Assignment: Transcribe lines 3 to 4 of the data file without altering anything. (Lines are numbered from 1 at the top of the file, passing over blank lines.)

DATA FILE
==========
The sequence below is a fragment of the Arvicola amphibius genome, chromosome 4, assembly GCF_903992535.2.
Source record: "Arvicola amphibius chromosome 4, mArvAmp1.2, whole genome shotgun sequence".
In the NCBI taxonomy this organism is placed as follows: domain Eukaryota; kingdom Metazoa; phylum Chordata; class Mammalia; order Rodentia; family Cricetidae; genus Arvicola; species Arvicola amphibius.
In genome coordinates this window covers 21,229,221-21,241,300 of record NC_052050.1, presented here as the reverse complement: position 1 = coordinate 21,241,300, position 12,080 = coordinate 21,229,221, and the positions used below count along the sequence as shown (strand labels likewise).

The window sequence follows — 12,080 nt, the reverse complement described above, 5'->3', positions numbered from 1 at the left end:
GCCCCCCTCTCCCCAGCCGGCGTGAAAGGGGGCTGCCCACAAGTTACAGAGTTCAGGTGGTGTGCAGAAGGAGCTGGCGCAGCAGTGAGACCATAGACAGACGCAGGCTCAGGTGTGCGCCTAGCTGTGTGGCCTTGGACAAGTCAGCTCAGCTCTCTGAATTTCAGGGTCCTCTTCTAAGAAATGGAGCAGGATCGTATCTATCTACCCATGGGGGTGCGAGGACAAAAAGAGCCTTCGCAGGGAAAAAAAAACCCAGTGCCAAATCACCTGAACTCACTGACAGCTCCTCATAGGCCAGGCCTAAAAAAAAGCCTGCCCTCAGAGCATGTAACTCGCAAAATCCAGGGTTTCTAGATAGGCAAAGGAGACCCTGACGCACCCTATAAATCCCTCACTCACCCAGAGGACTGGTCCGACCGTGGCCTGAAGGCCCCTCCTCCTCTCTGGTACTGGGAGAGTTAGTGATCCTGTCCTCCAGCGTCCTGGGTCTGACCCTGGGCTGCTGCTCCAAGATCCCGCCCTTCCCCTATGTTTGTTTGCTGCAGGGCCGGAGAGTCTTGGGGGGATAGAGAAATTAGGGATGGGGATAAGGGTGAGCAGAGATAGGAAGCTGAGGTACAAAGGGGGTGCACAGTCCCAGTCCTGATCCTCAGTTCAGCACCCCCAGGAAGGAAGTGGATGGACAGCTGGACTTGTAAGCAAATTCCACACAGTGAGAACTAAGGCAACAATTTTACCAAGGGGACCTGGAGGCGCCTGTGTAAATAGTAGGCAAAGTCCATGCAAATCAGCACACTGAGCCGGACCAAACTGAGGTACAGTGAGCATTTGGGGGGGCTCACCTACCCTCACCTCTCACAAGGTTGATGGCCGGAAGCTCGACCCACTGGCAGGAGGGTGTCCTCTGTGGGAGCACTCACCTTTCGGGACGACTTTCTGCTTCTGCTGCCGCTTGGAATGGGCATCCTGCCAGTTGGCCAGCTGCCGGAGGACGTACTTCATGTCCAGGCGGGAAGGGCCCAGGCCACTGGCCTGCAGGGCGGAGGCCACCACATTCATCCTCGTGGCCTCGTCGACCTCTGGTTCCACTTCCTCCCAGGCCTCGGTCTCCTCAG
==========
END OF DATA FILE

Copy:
In the NCBI taxonomy this organism is placed as follows: domain Eukaryota; kingdom Metazoa; phylum Chordata; class Mammalia; order Rodentia; family Cricetidae; genus Arvicola; species Arvicola amphibius.
In genome coordinates this window covers 21,229,221-21,241,300 of record NC_052050.1, presented here as the reverse complement: position 1 = coordinate 21,241,300, position 12,080 = coordinate 21,229,221, and the positions used below count along the sequence as shown (strand labels likewise).